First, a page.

I once met a girl called Maria

By Sarah Squires, Communications Officer, Generations For Peace

Generations For Peace (GFP) volunteers work in two provinces in Zimbabwe, Harare and Gweru. The Sport for Peace programmes – implemented in selected schools within these areas – focus on reducing cases of violence that stem from many factors, including: tribal conflict, cultural differences, political affiliations, and diverse ethnicities.

But what if those who perpetrate the violence are the people we are closest to? How might this manifest itself in other parts of life?

 At GFP, we recognise the need to equip youth with the skills to respond through non-violent means to many types of conflicts. To this end, our volunteers are dedicated to strengthening relations and fostering greater dialogue in their local communities.

This is a story of one of our programme participants, and how she learned to respond to violent conflicts at home.

Zimbabwe GFP 2014

“Do you see that tree over there? Well, ours is kind of like that. That’s the sort of tree she would get things from, and then she would hit me. She wouldn’t want something that’s smaller than me. She would want something taller than me.”

Maria* is not referring to a stranger;  she is speaking about her own mother. Her words are frank, honest, but above all, unwavering. Standing before me is a young woman who displays strength and courage beyond her years. Maria has suffered greatly during the course of her young life, but her journey through adversity is inspiring.

When Maria’s parents separated some years ago, her whole world turned upside-down. A young teenager at the time, she was particularly close to her father who she describes as her best friend and the only person she could communicate with.

Maria’s relationship with her mother stands in stark contrast.

“It’s not good, we don’t get along at all. We’re not comfortable with each other. She doesn’t tell me anything and I don’t tell her anything.”

Her parents’ problematic relationship was fraught with arguments, resulting in the eventual demise of their marriage. By her own admission, their separation was the catalyst for the acrimonious relationship between mother and daughter, and for the consequent abuse that ensued.

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Her father’s departure hit Maria hard and unbeknownst to her at the time, his formerly strong presence, and his much yearned for visits, would ultimately dwindle away to nothing.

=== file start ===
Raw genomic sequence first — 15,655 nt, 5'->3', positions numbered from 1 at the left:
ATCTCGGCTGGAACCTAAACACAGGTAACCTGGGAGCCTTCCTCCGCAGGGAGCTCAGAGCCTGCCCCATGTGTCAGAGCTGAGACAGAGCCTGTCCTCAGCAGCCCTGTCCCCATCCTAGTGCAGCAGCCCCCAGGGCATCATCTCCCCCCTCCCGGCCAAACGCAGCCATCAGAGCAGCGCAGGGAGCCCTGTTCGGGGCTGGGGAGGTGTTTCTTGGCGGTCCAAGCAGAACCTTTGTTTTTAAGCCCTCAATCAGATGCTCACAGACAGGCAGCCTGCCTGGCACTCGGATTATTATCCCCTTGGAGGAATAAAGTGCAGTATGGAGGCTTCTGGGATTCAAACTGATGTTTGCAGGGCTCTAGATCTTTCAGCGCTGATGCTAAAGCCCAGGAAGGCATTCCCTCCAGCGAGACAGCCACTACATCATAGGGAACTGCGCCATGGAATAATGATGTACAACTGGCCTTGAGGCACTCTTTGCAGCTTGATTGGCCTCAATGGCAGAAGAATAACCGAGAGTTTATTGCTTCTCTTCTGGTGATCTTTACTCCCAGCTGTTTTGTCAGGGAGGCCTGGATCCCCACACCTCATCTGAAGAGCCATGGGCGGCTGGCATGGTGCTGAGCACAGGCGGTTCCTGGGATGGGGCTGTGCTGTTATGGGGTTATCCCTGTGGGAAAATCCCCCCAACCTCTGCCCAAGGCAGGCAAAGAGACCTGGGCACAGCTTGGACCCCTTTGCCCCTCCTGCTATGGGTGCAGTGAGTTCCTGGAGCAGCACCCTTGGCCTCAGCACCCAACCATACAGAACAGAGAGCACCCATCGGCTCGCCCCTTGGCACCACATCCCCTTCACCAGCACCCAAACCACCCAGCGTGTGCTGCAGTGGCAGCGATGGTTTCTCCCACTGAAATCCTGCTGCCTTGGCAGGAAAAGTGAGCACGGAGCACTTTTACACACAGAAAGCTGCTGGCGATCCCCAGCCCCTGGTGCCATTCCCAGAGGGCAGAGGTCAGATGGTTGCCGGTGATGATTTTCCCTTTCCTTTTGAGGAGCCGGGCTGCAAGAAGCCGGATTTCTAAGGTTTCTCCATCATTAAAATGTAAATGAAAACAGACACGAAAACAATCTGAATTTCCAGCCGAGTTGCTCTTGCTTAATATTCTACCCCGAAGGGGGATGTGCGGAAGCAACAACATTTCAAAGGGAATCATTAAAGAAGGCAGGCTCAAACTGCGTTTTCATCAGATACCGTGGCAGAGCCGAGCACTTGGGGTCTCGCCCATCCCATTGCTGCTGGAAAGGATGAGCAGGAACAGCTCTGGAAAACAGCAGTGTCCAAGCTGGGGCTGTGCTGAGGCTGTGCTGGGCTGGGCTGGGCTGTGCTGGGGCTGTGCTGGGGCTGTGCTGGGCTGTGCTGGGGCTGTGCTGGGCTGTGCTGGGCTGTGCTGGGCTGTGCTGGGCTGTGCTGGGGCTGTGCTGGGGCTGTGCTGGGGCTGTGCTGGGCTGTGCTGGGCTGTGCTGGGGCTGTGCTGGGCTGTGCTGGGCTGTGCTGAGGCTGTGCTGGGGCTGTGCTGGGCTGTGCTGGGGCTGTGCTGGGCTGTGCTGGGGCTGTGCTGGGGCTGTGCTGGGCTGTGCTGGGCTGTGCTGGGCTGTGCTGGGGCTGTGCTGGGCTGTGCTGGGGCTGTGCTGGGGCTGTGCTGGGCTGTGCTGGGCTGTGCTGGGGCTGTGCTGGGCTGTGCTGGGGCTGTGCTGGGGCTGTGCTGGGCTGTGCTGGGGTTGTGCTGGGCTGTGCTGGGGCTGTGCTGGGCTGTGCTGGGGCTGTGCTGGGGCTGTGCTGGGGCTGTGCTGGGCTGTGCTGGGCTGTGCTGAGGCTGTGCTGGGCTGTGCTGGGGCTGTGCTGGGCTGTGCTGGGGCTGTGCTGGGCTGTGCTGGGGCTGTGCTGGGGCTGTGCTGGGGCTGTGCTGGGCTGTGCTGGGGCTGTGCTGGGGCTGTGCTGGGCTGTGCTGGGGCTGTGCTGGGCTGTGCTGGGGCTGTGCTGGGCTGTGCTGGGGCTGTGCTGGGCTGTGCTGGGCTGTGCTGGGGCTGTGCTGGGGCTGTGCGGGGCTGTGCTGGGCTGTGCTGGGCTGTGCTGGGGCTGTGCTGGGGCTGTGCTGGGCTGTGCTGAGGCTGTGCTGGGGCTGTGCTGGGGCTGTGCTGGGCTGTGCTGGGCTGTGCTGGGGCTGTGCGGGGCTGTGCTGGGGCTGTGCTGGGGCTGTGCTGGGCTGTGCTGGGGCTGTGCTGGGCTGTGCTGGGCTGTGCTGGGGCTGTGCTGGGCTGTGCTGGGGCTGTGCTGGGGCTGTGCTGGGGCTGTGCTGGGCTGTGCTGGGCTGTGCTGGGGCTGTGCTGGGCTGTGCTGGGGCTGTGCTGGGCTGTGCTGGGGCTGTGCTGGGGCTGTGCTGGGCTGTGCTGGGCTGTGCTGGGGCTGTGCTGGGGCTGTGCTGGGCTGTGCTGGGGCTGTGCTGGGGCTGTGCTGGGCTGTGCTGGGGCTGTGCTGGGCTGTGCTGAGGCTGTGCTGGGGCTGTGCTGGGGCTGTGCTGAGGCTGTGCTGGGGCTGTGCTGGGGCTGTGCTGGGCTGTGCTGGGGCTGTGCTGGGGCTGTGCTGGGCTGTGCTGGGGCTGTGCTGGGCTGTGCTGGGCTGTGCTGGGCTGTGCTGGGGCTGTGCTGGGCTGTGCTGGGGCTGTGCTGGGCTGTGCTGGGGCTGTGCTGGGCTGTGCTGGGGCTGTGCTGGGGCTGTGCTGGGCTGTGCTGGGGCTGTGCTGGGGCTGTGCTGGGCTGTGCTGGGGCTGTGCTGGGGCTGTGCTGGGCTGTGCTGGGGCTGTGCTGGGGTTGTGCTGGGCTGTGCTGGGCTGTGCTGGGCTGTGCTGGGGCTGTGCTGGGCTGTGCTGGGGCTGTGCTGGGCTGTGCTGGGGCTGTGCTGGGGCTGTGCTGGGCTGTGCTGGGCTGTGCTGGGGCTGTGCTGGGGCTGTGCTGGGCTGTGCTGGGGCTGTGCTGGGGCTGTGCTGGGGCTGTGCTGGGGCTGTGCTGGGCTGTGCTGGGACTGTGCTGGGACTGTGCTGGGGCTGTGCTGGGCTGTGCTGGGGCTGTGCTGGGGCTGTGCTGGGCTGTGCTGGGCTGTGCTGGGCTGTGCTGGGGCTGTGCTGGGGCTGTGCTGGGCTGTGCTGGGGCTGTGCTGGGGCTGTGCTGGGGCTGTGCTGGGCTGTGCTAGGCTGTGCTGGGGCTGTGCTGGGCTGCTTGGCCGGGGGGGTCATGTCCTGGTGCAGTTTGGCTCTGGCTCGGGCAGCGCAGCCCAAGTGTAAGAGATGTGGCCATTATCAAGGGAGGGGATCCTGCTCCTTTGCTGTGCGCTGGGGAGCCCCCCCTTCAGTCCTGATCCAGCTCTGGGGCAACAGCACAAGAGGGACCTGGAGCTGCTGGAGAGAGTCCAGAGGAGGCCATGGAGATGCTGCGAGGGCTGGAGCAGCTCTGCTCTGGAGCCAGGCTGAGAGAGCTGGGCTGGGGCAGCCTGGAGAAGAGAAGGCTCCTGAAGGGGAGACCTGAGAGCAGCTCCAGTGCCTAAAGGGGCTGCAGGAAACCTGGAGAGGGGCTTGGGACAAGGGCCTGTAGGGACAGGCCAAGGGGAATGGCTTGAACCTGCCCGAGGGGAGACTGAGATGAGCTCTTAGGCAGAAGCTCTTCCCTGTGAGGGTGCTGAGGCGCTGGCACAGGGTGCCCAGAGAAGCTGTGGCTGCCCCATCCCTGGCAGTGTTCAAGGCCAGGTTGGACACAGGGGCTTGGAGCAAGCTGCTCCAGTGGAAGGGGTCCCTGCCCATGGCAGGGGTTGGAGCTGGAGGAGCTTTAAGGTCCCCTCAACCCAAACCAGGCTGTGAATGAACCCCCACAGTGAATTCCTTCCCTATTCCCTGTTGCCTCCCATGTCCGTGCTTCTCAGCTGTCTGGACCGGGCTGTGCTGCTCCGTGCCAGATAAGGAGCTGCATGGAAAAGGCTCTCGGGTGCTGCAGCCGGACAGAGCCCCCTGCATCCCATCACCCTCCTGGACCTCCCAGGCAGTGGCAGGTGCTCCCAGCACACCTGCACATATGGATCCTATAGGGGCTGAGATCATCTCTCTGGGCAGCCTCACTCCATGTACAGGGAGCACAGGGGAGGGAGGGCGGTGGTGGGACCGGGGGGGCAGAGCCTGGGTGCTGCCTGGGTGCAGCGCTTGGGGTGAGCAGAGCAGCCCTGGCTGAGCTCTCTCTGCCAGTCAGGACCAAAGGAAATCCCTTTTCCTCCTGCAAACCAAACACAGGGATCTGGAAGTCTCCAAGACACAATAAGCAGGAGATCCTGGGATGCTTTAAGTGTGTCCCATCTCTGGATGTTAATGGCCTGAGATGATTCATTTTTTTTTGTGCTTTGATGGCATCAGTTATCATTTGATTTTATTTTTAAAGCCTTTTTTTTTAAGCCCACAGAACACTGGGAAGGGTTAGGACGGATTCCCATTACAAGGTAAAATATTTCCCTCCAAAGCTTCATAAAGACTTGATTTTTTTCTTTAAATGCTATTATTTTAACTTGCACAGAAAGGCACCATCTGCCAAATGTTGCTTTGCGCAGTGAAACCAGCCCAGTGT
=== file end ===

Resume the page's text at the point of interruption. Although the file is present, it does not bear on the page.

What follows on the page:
Confronting her father about this led to further disputes and today they no longer speak, their relationship deeply fractured.

Maria paid dearly for their divorce. She not only lost a parent but also her closest confidante.

“Without a friend anymore, I was just alone.”

Seeking solace and comfort from her mother was not an option. Instead, a hostile trail of verbal and physical abuse commenced.

Describing the ill treatment she endured in devastating detail, Maria recounts a particular incident as though it happened yesterday: “I remember the worst night she punished me, that day it was really cold. I’d come home from school and there was no electricity…she took me into her room and started interrogating me.”

Exhausted from the regular occurrence of these intense questionings, Maria decided to remain quiet that particular night, hoping to avoid further accusations of suspected communication with her father.

Her efforts were in vain.

Instead, Maria was forced to sleep on the floor.

“Naked, the way I was born. It was freezing…it was hectic…it was mean.”

Taking a brief pause, she continues: “other times she would take a belt and hit me a lot…it was painful.” 

The memories are still raw, still palpable.

Zimbabwe_Photos_0038

Subjected to unrelenting abuse, Maria’s difficult home life also impacted negatively on her relationships with fellow classmates and teachers. School provided a haven from her tumultuous upbringing; it was also the place that Maria felt safe enough to vent her repressed anger: “you just sort of create a character of your own. I’d feel bad about it but it’s like a cycle, you can’t stop it. With what was happening at home I couldn’t let out my anger, but I could do it at school, because no-one would touch me.”

Due to the nightly interrogations, Maria often fell asleep during class, unable to rest at home.

Struggling, she began drinking at the age of 15.

“It’s not something I’m proud of,” she admits.

Continuing on a downward spiral, an offer of drugs piqued Maria’s curiosity. Unsure what to do, she confided in her closest friend, Natasha*, who urged her to dismiss the idea.

Natasha is a girl she speaks fondly of and is clearly the person who has taken the place of her only confidante.

“The things I used to do with my Dad…it became Natasha and I.”

Nonetheless, Maria disregarded Natasha’s pleas.

“I should just try it once to see what it feels like,” she reasoned.

Even so, the conversation weighed heavily on her mind, and Maria quickly realised it was not a path she wanted to embark on. Arriving at the meeting point, she began to have doubts.